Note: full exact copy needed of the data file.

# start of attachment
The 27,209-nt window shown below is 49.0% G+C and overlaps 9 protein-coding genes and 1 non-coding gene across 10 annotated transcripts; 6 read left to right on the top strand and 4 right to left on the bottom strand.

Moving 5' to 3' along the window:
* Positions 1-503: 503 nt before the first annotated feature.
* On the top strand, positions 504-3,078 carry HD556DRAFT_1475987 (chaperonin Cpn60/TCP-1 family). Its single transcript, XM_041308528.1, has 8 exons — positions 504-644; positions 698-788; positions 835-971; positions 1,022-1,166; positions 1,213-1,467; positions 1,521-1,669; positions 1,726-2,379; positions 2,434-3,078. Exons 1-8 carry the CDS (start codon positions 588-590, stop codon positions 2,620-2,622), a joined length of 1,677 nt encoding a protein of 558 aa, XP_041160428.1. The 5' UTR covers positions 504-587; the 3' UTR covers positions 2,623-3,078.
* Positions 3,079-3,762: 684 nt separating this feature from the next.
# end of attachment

The 27,209-nt window shown below is 49.0% G+C and overlaps 9 protein-coding genes and 1 non-coding gene across 10 annotated transcripts; 6 read left to right on the top strand and 4 right to left on the bottom strand.

Moving 5' to 3' along the window:
* Positions 1-503: 503 nt before the first annotated feature.
* On the top strand, positions 504-3,078 carry HD556DRAFT_1475987 (chaperonin Cpn60/TCP-1 family). Its single transcript, XM_041308528.1, has 8 exons — positions 504-644; positions 698-788; positions 835-971; positions 1,022-1,166; positions 1,213-1,467; positions 1,521-1,669; positions 1,726-2,379; positions 2,434-3,078. Exons 1-8 carry the CDS (start codon positions 588-590, stop codon positions 2,620-2,622), a joined length of 1,677 nt encoding a protein of 558 aa, XP_041160428.1. The 5' UTR covers positions 504-587; the 3' UTR covers positions 2,623-3,078.
* Positions 3,079-3,762: 684 nt separating this feature from the next.